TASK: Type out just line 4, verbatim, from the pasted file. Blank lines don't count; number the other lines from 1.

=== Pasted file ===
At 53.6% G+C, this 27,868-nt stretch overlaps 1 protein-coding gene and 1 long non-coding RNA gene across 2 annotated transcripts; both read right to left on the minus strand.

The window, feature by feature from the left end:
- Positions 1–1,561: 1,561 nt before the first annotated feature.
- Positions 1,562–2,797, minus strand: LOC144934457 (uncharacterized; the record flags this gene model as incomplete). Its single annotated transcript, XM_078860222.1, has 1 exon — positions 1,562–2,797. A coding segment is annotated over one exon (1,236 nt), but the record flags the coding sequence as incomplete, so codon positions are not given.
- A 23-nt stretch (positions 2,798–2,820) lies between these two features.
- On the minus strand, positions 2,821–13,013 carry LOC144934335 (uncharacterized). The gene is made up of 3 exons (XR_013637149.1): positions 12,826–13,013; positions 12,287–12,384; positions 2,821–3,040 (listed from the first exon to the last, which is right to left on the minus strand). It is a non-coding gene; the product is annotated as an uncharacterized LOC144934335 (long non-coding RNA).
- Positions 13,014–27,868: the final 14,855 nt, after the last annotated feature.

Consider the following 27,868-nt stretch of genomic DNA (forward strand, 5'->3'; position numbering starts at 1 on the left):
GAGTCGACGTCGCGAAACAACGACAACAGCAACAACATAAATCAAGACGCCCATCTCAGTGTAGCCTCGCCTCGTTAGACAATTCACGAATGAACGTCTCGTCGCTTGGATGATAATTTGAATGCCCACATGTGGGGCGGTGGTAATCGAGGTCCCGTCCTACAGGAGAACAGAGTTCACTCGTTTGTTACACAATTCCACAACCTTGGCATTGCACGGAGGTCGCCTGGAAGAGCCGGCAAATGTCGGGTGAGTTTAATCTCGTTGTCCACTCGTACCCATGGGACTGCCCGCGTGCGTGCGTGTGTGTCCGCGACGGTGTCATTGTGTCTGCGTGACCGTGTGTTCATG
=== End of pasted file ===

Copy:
- Positions 1,562–2,797, minus strand: LOC144934457 (uncharacterized; the record flags this gene model as incomplete). Its single annotated transcript, XM_078860222.1, has 1 exon — positions 1,562–2,797. A coding segment is annotated over one exon (1,236 nt), but the record flags the coding sequence as incomplete, so codon positions are not given.